The Colorado hairstreak butterfly graces the eighth non-machineable butterfly stamp for use on irregularly sized envelopes, such as square greeting cards, invitations, or announcements.
The stamp art was digitally created using images of preserved butterflies as a starting point. The result is a highly stylized, simplified image of a Colorado hairstreak rather than an exact replica.
The shimmering purple Colorado hairstreak butterfly (Hypaurotis crysalus) dwells in the forest canopy of that state and much of the Southwest. Never venturing far from its host plant, the Gambel oak (Quercus gambelii), it feeds on tree sap and fallen raindrops.
The Colorado hairstreak – Colorado’s official state insect – has slender, hair-like, hind-wing appendages that resemble antennae. Nearby, on the underside of the wings, are spots that look like eyes and the thin streaks that give the hairstreak its name. Pointing its abdomen upward with false antennae held high, the butterfly’s evolutionary decoys fool predators into attacking the false head on the wing. A hungry bird ends up with an unsatisfying beakful of scaly wings.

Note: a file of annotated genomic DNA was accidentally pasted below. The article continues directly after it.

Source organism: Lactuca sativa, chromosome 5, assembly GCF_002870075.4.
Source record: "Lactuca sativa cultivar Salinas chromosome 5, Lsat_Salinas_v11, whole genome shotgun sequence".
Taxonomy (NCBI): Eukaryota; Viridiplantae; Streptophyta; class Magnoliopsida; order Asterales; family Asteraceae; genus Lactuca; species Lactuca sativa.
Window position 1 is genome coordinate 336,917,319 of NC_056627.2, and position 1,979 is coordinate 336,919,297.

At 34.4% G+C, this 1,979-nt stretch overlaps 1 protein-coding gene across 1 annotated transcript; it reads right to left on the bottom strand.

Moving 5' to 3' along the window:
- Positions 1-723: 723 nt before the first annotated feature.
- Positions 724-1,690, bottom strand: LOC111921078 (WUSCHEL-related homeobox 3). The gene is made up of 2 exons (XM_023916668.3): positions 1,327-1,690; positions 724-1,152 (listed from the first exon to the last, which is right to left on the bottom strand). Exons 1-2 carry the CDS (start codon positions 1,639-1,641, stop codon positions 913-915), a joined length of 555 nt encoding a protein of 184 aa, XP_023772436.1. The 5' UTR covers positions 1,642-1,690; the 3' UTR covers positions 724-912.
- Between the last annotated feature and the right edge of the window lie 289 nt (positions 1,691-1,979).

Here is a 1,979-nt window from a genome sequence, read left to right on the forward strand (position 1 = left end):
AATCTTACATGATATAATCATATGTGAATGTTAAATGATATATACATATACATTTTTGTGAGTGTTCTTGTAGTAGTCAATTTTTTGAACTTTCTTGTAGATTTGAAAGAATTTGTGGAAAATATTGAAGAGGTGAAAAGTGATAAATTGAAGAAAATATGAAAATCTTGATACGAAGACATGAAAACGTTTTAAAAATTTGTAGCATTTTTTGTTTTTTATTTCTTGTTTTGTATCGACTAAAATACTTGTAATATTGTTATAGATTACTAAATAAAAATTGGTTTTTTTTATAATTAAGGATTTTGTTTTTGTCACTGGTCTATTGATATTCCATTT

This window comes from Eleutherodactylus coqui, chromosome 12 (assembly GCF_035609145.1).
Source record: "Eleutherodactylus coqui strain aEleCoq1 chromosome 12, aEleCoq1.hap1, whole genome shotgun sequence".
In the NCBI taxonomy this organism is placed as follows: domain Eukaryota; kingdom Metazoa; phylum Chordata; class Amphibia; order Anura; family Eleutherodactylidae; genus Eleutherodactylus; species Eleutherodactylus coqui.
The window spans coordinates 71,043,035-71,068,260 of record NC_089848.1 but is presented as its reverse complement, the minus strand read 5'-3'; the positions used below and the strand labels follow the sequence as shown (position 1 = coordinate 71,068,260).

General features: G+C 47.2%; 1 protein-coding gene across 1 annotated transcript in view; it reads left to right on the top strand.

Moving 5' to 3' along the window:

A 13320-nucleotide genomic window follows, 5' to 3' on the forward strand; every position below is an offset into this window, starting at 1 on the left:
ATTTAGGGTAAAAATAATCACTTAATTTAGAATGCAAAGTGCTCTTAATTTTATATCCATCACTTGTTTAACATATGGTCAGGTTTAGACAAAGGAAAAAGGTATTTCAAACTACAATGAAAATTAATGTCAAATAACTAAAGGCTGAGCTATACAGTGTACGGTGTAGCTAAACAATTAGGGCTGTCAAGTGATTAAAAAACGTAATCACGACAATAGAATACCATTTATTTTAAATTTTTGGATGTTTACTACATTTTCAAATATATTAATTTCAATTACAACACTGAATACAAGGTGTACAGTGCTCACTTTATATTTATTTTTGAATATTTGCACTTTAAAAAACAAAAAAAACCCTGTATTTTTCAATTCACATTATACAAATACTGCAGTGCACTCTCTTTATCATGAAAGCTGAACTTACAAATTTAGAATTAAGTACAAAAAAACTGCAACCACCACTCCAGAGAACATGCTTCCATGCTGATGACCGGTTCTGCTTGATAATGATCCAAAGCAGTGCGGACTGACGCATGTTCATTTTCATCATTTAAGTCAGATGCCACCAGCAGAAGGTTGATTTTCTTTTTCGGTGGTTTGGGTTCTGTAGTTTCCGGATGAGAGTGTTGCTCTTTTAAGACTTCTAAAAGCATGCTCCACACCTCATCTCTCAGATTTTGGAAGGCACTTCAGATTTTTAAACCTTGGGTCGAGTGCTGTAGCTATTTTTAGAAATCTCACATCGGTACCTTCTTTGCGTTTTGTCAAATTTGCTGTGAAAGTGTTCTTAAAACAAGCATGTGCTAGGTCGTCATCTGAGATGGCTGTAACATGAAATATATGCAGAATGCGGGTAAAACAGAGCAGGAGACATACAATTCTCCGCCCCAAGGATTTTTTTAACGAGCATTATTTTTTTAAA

In autumn, after mating, the female lays her eggs. The plump, green caterpillar hatches in spring and feeds on tender new oak leaves; after metamorphosis, the Colorado hairstreak butterfly, with a wingspan of about 11/2 inches, darts in and out of the tree branches in quick, erratic flight.
The square format of the stamp was developed in partnership with the greeting card industry, specifically for oversized or square envelopes. These envelopes cannot pass through the automated Postal processing system and must be hand-canceled. They are charged a non-machineable surcharge even if they weigh less than one ounce. Greeting card envelopes printed with a silhouette of a butterfly indicate the need for additional postage or the use of a butterfly stamp. Any non-machineable envelope may use this stamp, like oddly shaped or vertical envelopes, lumpy envelopes, rigid envelopes, or mail with clasps, ribbons, or buttons.
The words “NON-MACHINEABLE SURCHARGE” on the stamp indicate its usage value. Like a Forever stamp, this stamp will always be valid for the rate printed on it.
Nationally known artist Tom Engeman created the stamp art. Art director Derry Noyes designed the stamp.